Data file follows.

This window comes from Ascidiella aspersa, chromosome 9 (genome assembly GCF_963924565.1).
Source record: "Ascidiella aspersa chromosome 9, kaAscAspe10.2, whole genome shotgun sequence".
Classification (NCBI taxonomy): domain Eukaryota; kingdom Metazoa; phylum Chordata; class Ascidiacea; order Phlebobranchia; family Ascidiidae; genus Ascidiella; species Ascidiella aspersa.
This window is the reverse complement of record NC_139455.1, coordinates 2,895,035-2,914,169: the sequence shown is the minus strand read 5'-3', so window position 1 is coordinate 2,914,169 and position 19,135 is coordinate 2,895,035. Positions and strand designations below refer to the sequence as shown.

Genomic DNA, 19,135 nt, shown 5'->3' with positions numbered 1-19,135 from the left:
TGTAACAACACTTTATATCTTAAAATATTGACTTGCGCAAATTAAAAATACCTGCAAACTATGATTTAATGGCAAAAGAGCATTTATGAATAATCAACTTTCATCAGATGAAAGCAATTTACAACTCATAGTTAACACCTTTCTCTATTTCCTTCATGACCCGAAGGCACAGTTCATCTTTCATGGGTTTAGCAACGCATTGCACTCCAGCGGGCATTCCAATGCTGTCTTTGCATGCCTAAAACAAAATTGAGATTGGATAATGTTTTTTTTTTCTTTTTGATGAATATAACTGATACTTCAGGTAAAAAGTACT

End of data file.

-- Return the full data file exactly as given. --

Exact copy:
This window comes from Ascidiella aspersa, chromosome 9 (genome assembly GCF_963924565.1).
Source record: "Ascidiella aspersa chromosome 9, kaAscAspe10.2, whole genome shotgun sequence".
Classification (NCBI taxonomy): domain Eukaryota; kingdom Metazoa; phylum Chordata; class Ascidiacea; order Phlebobranchia; family Ascidiidae; genus Ascidiella; species Ascidiella aspersa.
This window is the reverse complement of record NC_139455.1, coordinates 2,895,035-2,914,169: the sequence shown is the minus strand read 5'-3', so window position 1 is coordinate 2,914,169 and position 19,135 is coordinate 2,895,035. Positions and strand designations below refer to the sequence as shown.

Genomic DNA, 19,135 nt, shown 5'->3' with positions numbered 1-19,135 from the left:
TGTAACAACACTTTATATCTTAAAATATTGACTTGCGCAAATTAAAAATACCTGCAAACTATGATTTAATGGCAAAAGAGCATTTATGAATAATCAACTTTCATCAGATGAAAGCAATTTACAACTCATAGTTAACACCTTTCTCTATTTCCTTCATGACCCGAAGGCACAGTTCATCTTTCATGGGTTTAGCAACGCATTGCACTCCAGCGGGCATTCCAATGCTGTCTTTGCATGCCTAAAACAAAATTGAGATTGGATAATGTTTTTTTTTTCTTTTTGATGAATATAACTGATACTTCAGGTAAAAAGTACT